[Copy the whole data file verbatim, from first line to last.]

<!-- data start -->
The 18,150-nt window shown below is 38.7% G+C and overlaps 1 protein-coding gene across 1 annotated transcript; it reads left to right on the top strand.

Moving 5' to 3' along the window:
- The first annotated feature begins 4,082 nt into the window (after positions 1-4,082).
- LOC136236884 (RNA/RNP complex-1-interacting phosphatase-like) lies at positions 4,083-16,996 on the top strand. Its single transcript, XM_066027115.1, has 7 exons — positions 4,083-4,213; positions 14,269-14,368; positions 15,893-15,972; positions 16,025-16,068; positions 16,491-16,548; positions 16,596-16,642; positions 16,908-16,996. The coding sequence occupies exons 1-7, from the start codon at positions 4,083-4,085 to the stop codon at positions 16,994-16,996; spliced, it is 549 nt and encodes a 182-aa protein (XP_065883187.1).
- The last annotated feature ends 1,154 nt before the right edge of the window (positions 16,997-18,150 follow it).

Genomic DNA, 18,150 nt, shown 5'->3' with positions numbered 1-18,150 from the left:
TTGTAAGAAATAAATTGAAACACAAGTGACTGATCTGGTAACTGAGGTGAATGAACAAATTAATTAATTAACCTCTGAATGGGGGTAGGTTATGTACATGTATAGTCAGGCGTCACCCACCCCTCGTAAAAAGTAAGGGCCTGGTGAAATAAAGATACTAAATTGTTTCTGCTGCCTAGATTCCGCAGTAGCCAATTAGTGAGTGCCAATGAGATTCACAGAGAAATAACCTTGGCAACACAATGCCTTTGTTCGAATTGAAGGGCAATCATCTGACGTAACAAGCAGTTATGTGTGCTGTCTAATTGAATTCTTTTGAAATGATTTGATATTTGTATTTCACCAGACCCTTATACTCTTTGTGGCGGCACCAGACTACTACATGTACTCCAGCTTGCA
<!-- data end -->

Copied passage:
The 18,150-nt window shown below is 38.7% G+C and overlaps 1 protein-coding gene across 1 annotated transcript; it reads left to right on the top strand.

Moving 5' to 3' along the window:
- The first annotated feature begins 4,082 nt into the window (after positions 1-4,082).
- LOC136236884 (RNA/RNP complex-1-interacting phosphatase-like) lies at positions 4,083-16,996 on the top strand. Its single transcript, XM_066027115.1, has 7 exons — positions 4,083-4,213; positions 14,269-14,368; positions 15,893-15,972; positions 16,025-16,068; positions 16,491-16,548; positions 16,596-16,642; positions 16,908-16,996. The coding sequence occupies exons 1-7, from the start codon at positions 4,083-4,085 to the stop codon at positions 16,994-16,996; spliced, it is 549 nt and encodes a 182-aa protein (XP_065883187.1).
- The last annotated feature ends 1,154 nt before the right edge of the window (positions 16,997-18,150 follow it).

Genomic DNA, 18,150 nt, shown 5'->3' with positions numbered 1-18,150 from the left:
TTGTAAGAAATAAATTGAAACACAAGTGACTGATCTGGTAACTGAGGTGAATGAACAAATTAATTAATTAACCTCTGAATGGGGGTAGGTTATGTACATGTATAGTCAGGCGTCACCCACCCCTCGTAAAAAGTAAGGGCCTGGTGAAATAAAGATACTAAATTGTTTCTGCTGCCTAGATTCCGCAGTAGCCAATTAGTGAGTGCCAATGAGATTCACAGAGAAATAACCTTGGCAACACAATGCCTTTGTTCGAATTGAAGGGCAATCATCTGACGTAACAAGCAGTTATGTGTGCTGTCTAATTGAATTCTTTTGAAATGATTTGATATTTGTATTTCACCAGACCCTTATACTCTTTGTGGCGGCACCAGACTACTACATGTACTCCAGCTTGCA